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From: "Roy C. Lackey" 
Subject: Re: (urth) PEACE: Coldhouse prank, facts and function
Date: Wed, 21 Aug 2002 09:30:52 -0500

mantis wrote:
>(Though I suppose one might argue that, via the "room" Weer has entered the
>actual timeline of reality . . . but such reasoning would seem to play hell
>with the idea of Charlie Turner being a unicorn, since Bill Baton saw him,
>and Miss Birkhead saw him, too . . . so unless Baton and Birkhead are being
>puppetized, doing things they didn't really do in real life, then maybe
>Charlie is real, his visit is real, and only his Doris letter is a

Other characters are being "puppetized", to the extent that words are being
put into their mouths by frametale-Weer that could not possibly have been
uttered by them in real life. In addition to Sherry's noncommittal response
to Weer's comment about the stroke he hadn't had in real life, there is the
business with Lois questioning Weer's having given her a future phone
number, sans exchange letters, and his telling her that he had been waiting
for her at his desk (and he was, so to speak--in the frametale) when in real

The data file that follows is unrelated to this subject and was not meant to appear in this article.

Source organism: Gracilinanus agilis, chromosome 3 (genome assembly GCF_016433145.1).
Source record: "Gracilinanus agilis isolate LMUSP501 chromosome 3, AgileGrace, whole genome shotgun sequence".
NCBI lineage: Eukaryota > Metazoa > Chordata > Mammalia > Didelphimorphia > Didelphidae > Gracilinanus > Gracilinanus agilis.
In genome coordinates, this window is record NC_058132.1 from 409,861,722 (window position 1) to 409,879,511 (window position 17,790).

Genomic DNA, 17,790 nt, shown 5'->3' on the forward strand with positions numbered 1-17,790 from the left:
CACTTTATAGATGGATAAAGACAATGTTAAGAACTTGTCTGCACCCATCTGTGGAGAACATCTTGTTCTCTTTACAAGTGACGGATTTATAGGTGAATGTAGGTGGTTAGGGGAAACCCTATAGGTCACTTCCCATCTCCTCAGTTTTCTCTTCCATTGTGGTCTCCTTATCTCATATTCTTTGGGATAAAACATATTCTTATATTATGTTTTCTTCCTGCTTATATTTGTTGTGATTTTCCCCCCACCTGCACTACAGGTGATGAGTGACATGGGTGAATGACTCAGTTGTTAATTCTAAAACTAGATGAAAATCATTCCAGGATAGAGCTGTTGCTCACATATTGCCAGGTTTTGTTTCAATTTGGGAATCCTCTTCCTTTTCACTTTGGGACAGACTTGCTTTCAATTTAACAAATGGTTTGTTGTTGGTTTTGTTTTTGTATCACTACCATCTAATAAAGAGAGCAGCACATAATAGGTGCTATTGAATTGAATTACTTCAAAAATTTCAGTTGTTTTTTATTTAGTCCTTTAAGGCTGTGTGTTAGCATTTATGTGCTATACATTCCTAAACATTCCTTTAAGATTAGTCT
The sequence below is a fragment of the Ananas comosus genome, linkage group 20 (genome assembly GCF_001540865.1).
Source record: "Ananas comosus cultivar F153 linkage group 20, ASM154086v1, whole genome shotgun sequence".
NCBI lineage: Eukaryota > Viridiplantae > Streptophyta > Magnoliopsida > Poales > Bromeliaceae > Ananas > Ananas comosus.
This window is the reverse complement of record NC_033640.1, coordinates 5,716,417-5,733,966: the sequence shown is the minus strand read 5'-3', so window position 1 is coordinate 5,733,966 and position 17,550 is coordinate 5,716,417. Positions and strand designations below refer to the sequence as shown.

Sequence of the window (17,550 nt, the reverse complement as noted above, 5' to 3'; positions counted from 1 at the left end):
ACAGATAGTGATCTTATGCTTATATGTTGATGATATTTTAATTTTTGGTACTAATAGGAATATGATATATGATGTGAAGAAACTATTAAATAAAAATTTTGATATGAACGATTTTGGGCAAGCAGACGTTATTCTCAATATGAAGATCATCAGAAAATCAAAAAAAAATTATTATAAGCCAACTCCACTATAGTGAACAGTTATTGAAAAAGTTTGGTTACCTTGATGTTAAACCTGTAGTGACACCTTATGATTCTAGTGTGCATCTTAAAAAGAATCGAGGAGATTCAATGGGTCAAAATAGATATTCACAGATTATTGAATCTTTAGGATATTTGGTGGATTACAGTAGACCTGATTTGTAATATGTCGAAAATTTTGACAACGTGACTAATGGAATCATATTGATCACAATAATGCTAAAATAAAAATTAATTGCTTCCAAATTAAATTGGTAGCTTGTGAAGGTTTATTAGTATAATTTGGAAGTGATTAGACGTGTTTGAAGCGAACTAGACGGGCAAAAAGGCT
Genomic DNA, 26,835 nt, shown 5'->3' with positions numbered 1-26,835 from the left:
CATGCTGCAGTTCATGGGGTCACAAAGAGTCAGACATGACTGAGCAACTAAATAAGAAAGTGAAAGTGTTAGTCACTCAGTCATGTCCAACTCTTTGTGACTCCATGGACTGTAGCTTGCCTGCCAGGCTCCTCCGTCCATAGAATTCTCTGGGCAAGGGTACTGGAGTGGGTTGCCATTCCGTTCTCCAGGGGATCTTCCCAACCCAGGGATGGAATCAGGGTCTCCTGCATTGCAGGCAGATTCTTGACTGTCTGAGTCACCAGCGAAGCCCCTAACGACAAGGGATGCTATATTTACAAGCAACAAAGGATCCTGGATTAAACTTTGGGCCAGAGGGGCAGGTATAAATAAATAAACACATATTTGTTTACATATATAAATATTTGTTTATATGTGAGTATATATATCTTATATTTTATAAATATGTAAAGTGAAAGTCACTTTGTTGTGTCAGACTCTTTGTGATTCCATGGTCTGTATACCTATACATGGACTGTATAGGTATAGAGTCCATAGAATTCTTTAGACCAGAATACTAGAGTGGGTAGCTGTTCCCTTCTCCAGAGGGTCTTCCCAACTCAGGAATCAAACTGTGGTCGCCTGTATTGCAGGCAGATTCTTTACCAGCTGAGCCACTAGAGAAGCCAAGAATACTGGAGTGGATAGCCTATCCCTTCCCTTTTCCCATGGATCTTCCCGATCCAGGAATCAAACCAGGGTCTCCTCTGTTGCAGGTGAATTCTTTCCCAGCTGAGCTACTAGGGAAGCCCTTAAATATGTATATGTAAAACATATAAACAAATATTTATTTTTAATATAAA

life he had waited in his car. She asked if he meant he had propped a book
against the steering wheel. Such comments would never have been made by her
in real life. And, of course, the entire conversation 4-year-old Den had
with Dr. Black never happened outside of the frametale. Parts of Weer's
visit(s) with Dr. Van Ness contain dialogue that never happened except in
the memory mansion.

There's no doubting that Weer just made up stuff and wrote it down as truth,
as I've just shown. The question remains: how much of what he "wrote down"
didn't really happen quite that way, or didn't happen at all? Part of the
answer has to do with why he was writing and who he was writing for. Was he
writing for himself? God? For therapy? Penance? Other?



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